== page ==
PubMed  PubMed Central  Article  CAS  Google Scholar 

  7. 7.

    Zhang, R. et al. Loss of hypothalamic corticotropin-releasing hormone markedly reduces anxiety behaviors in mice. Mol. Psychiatry 22, 733–744 (2017).

    CAS  PubMed  Article  PubMed Central  Google Scholar 

  8. 8.

    Ramot, A. et al. Hypothalamic CRFR1 is essential for HPA axis regulation following chronic stress. Nat. Neurosci. 20, 385–388 (2017).

    CAS  PubMed  Article  PubMed Central  Google Scholar 

  9. 9.

    Sterley, T.-L. et al. Social transmission and buffering of synaptic changes after stress. Nat. Neurosci. 21, 393–403 (2018).

    CAS  PubMed  Article  PubMed Central  Google Scholar 

  10. 10.

    De Marco, R. J., Thiemann, T., Groneberg, A. H., Herget, U. & Ryu, S. Optogenetically enhanced pituitary corticotroph cell activity post-stress onset causes rapid organizing effects on behaviour. Nat. Commun. 7, 2620 (2016).

    Article  CAS  Google Scholar 

  11. 11.

    Kim, J. et al. Rapid, biphasic CRF neuronal responses encode positive and negative valence. Nat. Neurosci. 22, 576–585 (2019).

    CAS  PubMed  PubMed Central  Article  Google Scholar 

  12. 12.

    Maier, S. F., Ryan, S. M., Barksdale, C. M. & Kalin, N. H. Stressor controllability and the pituitary–adrenal system. Behav. Neurosci. 100, 669–674 (1986).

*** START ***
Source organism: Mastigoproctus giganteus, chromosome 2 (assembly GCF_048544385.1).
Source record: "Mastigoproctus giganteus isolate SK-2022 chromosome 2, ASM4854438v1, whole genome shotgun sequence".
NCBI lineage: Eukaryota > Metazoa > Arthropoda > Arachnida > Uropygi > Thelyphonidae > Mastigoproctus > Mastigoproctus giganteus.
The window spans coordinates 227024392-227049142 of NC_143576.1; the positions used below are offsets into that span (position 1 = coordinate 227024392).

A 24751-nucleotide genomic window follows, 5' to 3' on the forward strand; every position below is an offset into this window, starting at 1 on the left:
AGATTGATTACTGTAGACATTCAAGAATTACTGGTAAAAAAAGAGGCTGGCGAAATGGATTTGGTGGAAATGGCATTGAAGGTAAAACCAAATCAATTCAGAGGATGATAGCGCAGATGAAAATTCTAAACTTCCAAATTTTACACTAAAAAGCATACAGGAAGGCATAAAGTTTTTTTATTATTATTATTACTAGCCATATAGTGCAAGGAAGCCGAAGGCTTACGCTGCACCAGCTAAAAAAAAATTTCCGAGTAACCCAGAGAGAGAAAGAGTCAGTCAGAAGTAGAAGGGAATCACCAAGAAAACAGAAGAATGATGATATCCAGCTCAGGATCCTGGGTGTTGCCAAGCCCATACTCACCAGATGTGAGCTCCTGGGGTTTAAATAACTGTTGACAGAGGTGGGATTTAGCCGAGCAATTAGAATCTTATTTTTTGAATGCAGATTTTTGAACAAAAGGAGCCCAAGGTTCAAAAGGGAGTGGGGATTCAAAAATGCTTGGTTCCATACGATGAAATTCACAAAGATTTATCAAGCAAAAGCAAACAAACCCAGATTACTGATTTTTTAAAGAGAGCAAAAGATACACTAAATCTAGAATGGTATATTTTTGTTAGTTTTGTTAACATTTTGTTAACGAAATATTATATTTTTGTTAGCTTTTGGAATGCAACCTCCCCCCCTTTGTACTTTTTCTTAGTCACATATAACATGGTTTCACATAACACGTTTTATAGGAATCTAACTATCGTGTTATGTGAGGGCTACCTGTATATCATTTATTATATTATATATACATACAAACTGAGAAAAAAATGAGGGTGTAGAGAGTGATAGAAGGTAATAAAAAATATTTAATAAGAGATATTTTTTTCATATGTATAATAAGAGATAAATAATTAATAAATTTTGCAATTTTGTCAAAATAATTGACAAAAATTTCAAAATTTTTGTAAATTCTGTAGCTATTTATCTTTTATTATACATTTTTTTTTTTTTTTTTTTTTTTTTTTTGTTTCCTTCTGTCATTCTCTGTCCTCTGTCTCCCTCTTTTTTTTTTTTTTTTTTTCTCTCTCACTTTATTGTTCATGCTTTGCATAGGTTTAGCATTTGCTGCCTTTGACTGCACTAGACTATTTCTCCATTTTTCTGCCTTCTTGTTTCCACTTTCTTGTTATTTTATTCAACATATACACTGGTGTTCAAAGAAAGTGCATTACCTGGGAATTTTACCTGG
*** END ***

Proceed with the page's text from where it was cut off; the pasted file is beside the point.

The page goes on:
CAS  PubMed  Article  Google Scholar 

  13. 13.

    Liu, X., Tang, X. & Sanford, L. D. Stressor controllability and Fos expression in stress regulatory regions in mice. Physiol. Behav. 97, 321–326 (2009).

    CAS  PubMed  PubMed Central  Article  Google Scholar 

  14. 14.

    Yilmaz, M. & Meister, M. Rapid innate defensive responses of mice to looming visual stimuli. Curr. Biol. 23, 2011–2015 (2013).

    CAS  PubMed  Article  Google Scholar 

  15. 15.

    Chow, B. Y. et al. High-performance genetically targetable optical neural silencing by light-driven proton pumps. Nature 463, 98–102 (2010).

    CAS  PubMed  PubMed Central  Article  Google Scholar 

  16. 16.